Indigenous communities secure $100M to clean up oil and gas wells

Indigenous leaders have secured an allotment of funding to clean up old oil and gas wells on First Nation and Métis land in Alberta, after more than half a year of lobbying, including several meetings with the premier and energy minister.

The provincial government has agreed to set aside a total of $100 million for reclamation work, which is the amount the Indian Resource Council (IRC) had originally requested in the spring.

The funding comes from the federal government, which announced in the spring it would provide $1.5 billion to clean up aging oil and gas infrastructure in Western Canada. The funding was meant to stimulate the oilfield service sector while reducing the environmental risk from the old wells.

Indigenous leaders were concerned none of the cash would be spent cleaning up their land, so they asked for a portion of the funds to be set aside by the provincial governments, which are in charge of dispersing the federal money.

Initially, the Alberta government balked at the request, although it was open to working with Indigenous leaders. Now, Indigenous leaders are hopeful this could set a precedent for similar large funding programs.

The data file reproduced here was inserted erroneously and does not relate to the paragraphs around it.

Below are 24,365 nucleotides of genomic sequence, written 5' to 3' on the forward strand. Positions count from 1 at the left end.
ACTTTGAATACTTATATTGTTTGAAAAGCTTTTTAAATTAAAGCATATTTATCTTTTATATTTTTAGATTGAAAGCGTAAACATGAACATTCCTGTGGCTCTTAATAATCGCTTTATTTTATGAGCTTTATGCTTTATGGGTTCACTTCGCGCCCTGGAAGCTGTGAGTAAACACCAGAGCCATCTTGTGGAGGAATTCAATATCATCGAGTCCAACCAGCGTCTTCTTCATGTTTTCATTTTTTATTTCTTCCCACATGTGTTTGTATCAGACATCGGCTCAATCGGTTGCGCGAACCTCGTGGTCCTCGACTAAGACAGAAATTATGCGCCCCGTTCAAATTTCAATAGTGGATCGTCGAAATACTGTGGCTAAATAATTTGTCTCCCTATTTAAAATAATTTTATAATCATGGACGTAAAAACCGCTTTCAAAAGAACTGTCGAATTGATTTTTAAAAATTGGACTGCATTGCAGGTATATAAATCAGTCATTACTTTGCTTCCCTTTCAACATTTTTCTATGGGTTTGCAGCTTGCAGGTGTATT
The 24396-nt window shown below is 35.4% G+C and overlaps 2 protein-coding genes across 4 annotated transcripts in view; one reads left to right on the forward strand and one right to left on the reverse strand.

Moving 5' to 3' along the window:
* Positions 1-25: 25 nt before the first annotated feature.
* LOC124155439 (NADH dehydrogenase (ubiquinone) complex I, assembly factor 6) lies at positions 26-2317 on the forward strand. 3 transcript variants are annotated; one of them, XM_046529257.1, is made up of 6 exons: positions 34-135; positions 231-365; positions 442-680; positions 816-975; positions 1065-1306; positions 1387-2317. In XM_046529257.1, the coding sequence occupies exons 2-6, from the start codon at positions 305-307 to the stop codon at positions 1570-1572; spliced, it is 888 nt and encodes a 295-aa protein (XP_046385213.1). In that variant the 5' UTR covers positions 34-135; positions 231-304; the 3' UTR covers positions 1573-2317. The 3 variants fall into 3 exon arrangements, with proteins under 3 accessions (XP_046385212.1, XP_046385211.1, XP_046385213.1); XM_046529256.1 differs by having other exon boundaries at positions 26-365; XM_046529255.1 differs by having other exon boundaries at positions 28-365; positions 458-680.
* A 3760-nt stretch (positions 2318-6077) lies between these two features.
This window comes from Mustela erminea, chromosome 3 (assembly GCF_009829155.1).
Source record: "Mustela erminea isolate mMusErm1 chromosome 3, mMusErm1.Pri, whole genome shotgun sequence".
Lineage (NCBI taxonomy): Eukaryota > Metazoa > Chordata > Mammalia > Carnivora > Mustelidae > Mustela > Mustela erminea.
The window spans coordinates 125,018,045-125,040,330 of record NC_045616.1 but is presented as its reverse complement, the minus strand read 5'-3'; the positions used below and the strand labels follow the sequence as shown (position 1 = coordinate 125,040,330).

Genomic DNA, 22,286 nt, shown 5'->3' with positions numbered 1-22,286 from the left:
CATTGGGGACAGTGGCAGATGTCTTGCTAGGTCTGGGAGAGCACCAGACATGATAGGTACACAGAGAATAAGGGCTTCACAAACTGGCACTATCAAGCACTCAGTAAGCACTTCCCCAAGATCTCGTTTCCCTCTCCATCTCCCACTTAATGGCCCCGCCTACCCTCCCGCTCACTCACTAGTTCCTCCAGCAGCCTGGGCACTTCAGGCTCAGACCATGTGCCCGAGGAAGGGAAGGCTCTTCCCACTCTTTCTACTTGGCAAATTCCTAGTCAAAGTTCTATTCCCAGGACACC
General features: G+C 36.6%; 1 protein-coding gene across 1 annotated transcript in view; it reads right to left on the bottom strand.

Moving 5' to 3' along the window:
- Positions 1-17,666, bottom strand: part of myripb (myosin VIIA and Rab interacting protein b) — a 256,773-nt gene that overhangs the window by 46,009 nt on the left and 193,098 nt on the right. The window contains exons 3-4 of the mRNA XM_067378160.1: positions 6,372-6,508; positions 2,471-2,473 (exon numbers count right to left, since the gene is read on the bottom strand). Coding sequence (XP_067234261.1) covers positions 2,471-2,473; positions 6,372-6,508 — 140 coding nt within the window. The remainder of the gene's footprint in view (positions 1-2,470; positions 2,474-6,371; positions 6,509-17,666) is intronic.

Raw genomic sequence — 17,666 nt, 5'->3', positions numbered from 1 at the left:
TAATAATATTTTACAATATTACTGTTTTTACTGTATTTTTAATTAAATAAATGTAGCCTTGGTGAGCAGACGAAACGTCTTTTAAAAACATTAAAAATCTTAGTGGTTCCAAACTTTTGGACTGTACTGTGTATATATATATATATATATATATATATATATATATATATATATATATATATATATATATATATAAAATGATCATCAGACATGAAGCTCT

“It was really gratifying to see that this provincial government is prepared to work with the First Nation communities here in Alberta,” said Stephen Buffalo, president of the IRC, which represents more than 100 First Nations with oil and gas reserves.

“It sure took some time, but we just kept giving them a reason not to say no. To me, it just made a lot of sense.”

The federal money was divided between B.C. ($120 million), Alberta ($1 billion) and Saskatchewan ($400 million).

The IRC was requesting that each province allocate 10 per cent of the federal money it receives to First Nations, which would represent about $150 million in total. 

In Alberta, $85 million will be set aside for reclamation work on First Nations land and $15 million toward Métis land. 

Local communities will have control over which oil and gas sites are cleaned up.

“Absolutely. They’re in the best position to understand what’s on their land and which are the priority wells,” said Alberta Energy Minister Sonya Savage.

Savage said the money will be dispersed during a specific phase of the program that will exclusively apply to First Nations and Métis lands.

In Saskatchewan, Indigenous-owned service companies have received $1.5 million through 10 different projects, while $3.4 million in contracts have been issued for work on First Nations, according to Robin Speer, spokesperson for the energy department.

“Discussions continue with First Nations and Métis communities and leaders to ensure that there is meaningful Indigenous participation in the Accelerated Site Closure Program,” said Speer, in an emailed statement.

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